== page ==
Back in 2007, Iowa lawmakers learned that their state had the nation's highest disparity for sending blacks to prison. So they took a novel step.

They passed a law requiring analysts to draft "racial impact statements" on any proposals to create new crimes or tougher penalties. The statements were intended to help project how the measures might affect minority communities before any votes were cast.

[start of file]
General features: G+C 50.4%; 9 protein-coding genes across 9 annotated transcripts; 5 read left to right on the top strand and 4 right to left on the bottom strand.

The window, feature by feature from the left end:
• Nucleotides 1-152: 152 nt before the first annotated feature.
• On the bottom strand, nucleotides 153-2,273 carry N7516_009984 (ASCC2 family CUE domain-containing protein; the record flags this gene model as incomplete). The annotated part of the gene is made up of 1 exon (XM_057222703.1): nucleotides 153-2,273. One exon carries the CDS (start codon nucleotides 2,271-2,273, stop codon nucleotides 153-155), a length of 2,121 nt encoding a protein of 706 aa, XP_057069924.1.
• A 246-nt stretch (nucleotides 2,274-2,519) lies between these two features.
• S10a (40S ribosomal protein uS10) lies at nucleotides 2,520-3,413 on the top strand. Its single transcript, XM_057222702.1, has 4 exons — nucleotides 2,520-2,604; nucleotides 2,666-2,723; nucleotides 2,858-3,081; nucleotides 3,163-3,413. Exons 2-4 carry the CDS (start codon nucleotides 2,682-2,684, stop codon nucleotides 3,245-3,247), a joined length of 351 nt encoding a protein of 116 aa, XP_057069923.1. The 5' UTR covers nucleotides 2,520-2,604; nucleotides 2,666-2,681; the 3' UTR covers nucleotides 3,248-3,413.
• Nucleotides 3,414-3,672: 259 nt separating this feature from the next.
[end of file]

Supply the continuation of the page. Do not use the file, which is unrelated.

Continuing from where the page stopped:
A review by The Associated Press shows that the first-in-the-nation law appears to be having a modest effect. The statements have helped defeat some legislation that could have exacerbated disparities and provided a smoother path to passage for measures deemed neutral or beneficial to minorities.

Similar proposals have been adopted in Connecticut and Oregon. And more are likely to surface this year in other states.